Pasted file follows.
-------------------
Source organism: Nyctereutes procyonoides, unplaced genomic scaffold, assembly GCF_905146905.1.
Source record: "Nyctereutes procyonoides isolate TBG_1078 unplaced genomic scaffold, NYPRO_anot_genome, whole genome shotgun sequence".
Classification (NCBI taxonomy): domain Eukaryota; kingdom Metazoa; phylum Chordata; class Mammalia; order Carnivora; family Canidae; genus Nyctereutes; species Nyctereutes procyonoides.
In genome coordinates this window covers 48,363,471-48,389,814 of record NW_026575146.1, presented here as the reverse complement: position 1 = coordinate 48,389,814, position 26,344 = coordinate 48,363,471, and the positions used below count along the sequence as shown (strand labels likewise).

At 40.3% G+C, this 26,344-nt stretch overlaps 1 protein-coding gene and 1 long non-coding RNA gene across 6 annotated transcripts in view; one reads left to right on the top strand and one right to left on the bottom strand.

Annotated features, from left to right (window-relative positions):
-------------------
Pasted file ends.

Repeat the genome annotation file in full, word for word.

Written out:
Source organism: Nyctereutes procyonoides, unplaced genomic scaffold, assembly GCF_905146905.1.
Source record: "Nyctereutes procyonoides isolate TBG_1078 unplaced genomic scaffold, NYPRO_anot_genome, whole genome shotgun sequence".
Classification (NCBI taxonomy): domain Eukaryota; kingdom Metazoa; phylum Chordata; class Mammalia; order Carnivora; family Canidae; genus Nyctereutes; species Nyctereutes procyonoides.
In genome coordinates this window covers 48,363,471-48,389,814 of record NW_026575146.1, presented here as the reverse complement: position 1 = coordinate 48,389,814, position 26,344 = coordinate 48,363,471, and the positions used below count along the sequence as shown (strand labels likewise).

At 40.3% G+C, this 26,344-nt stretch overlaps 1 protein-coding gene and 1 long non-coding RNA gene across 6 annotated transcripts in view; one reads left to right on the top strand and one right to left on the bottom strand.

Annotated features, from left to right (window-relative positions):